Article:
"no, not til later"
"oh, is it time for breakfast yet?"
"no it's too early even for breakfast still"
"but we're going on holiday early, aren't we?"
"no"
"but are we going soon?"
"go away"


She's obviously excited about going on holiday, but at half past six there's only so long I can humour her for!

Saker Fri 08-Jul-05 10:56:00

I know it can get really wearing. In fact Ds2 says the same things over and over again for attention and sometimes I want to scream so I do sympathise. I don't blame your friend for getting fed up with it especially when 8 months pregnant. So sorry if I sounded judgemental - it's always easy to criticise someone else's way .

suzyj Fri 08-Jul-05 11:02:32

My DD, nearly 3, is a why, why, why-er. My personal all time favourite so far is, in front of a whole bus queue of people:

Me: Mind out for that man, sweetie [p*ssed man stumbles past]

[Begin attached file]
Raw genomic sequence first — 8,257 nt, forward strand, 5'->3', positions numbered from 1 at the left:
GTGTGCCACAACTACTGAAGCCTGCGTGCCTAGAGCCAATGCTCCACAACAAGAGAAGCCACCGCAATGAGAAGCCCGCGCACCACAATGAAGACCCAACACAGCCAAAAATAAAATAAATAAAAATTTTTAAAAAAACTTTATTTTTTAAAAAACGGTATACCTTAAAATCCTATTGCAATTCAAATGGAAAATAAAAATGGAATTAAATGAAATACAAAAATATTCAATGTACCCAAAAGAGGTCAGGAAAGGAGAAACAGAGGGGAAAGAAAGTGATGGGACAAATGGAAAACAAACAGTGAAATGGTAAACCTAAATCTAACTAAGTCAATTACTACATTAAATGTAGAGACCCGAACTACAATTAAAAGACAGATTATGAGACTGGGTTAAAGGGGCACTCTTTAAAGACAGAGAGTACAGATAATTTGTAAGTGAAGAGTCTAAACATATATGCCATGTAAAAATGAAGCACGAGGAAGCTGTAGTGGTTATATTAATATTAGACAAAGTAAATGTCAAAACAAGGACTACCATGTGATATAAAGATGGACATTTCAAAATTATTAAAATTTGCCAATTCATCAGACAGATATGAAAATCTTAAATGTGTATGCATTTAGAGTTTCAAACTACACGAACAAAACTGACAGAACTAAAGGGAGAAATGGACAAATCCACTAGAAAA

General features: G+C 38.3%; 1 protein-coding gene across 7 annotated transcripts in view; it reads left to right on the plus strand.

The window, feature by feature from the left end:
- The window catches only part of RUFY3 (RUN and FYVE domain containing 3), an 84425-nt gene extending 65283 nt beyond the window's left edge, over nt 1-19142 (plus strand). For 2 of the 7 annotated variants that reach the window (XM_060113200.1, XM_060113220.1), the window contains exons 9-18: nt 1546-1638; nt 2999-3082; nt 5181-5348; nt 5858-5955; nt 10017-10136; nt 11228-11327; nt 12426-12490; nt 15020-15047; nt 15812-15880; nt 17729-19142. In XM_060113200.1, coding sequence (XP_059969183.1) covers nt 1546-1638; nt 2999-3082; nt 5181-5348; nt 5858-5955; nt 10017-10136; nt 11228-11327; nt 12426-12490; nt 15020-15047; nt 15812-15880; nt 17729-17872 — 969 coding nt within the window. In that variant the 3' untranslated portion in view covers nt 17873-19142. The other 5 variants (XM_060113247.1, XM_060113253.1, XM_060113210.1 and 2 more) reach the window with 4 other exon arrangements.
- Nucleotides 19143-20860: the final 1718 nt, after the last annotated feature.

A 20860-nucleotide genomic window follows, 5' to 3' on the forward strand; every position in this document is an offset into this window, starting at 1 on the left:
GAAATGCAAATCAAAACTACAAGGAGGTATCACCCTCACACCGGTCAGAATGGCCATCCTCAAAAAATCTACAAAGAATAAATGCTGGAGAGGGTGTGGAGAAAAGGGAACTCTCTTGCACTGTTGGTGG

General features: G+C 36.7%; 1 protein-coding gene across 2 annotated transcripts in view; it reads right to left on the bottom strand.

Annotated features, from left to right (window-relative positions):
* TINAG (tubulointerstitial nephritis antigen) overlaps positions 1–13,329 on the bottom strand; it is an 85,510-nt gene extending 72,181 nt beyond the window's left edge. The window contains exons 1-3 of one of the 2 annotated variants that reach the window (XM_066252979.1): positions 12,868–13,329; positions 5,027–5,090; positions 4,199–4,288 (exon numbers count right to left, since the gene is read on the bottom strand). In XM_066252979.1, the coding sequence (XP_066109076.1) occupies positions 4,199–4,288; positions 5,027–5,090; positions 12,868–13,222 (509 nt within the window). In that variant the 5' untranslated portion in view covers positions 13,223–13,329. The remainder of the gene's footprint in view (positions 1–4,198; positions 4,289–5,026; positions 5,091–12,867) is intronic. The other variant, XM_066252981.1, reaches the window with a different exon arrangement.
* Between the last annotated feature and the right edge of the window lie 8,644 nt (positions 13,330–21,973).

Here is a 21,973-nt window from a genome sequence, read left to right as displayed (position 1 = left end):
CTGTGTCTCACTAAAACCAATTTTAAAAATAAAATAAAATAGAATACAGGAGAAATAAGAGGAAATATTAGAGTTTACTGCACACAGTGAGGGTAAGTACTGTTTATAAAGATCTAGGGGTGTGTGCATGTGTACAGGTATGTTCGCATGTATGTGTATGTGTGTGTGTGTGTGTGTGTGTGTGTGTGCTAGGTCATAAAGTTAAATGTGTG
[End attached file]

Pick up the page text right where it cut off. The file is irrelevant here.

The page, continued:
Her: Why?

Me: Um, because he's a bit wobbly.

Her: Why?

Me: Um... very tired, i expect.

Her: Why?

Me: Where's that blimmin' bus?

mandyc66 Fri 08-Jul-05 11:04:03

I think if they dont ask yhey wont learn. I know it gets a bit teadious. the same question over and over. i just try to rephrase the answer untill he seems to get it! But they will go through this phase again at around 11 when the answer you give them isnt the one they want!!!! Will keep going in a bid to wear you down!

lynnej Fri 08-Jul-05 14:06:32

My 5 year old ds constantly asks me strange questions, some I haven't a clue what to say to her!!!

Like for instance.....yesterday morning
Her: Mummy what day was it the other day?
Me: Which day do you mean darling?
Her: You know the other day?
Me: Well it could be any day
Her: (gets angry by now) Mummy I mean the other day don't you know which day I mean?